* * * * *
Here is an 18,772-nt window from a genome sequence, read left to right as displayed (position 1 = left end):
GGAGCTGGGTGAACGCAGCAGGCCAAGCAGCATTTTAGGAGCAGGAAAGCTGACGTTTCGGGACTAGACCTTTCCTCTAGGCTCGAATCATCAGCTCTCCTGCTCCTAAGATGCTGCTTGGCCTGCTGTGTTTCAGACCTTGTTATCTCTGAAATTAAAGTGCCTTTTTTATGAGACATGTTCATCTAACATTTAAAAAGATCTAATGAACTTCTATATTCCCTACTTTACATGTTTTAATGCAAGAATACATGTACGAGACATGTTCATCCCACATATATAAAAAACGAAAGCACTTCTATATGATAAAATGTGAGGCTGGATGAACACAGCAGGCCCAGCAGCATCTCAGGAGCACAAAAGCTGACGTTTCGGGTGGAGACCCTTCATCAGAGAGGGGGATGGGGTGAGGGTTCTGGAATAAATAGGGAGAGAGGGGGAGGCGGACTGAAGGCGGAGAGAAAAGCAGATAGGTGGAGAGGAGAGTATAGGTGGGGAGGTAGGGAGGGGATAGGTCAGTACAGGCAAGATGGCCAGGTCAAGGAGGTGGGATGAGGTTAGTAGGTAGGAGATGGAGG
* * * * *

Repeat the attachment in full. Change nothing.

Here is an 18,772-nt window from a genome sequence, read left to right as displayed (position 1 = left end):
GGAGCTGGGTGAACGCAGCAGGCCAAGCAGCATTTTAGGAGCAGGAAAGCTGACGTTTCGGGACTAGACCTTTCCTCTAGGCTCGAATCATCAGCTCTCCTGCTCCTAAGATGCTGCTTGGCCTGCTGTGTTTCAGACCTTGTTATCTCTGAAATTAAAGTGCCTTTTTTATGAGACATGTTCATCTAACATTTAAAAAGATCTAATGAACTTCTATATTCCCTACTTTACATGTTTTAATGCAAGAATACATGTACGAGACATGTTCATCCCACATATATAAAAAACGAAAGCACTTCTATATGATAAAATGTGAGGCTGGATGAACACAGCAGGCCCAGCAGCATCTCAGGAGCACAAAAGCTGACGTTTCGGGTGGAGACCCTTCATCAGAGAGGGGGATGGGGTGAGGGTTCTGGAATAAATAGGGAGAGAGGGGGAGGCGGACTGAAGGCGGAGAGAAAAGCAGATAGGTGGAGAGGAGAGTATAGGTGGGGAGGTAGGGAGGGGATAGGTCAGTACAGGCAAGATGGCCAGGTCAAGGAGGTGGGATGAGGTTAGTAGGTAGGAGATGGAGG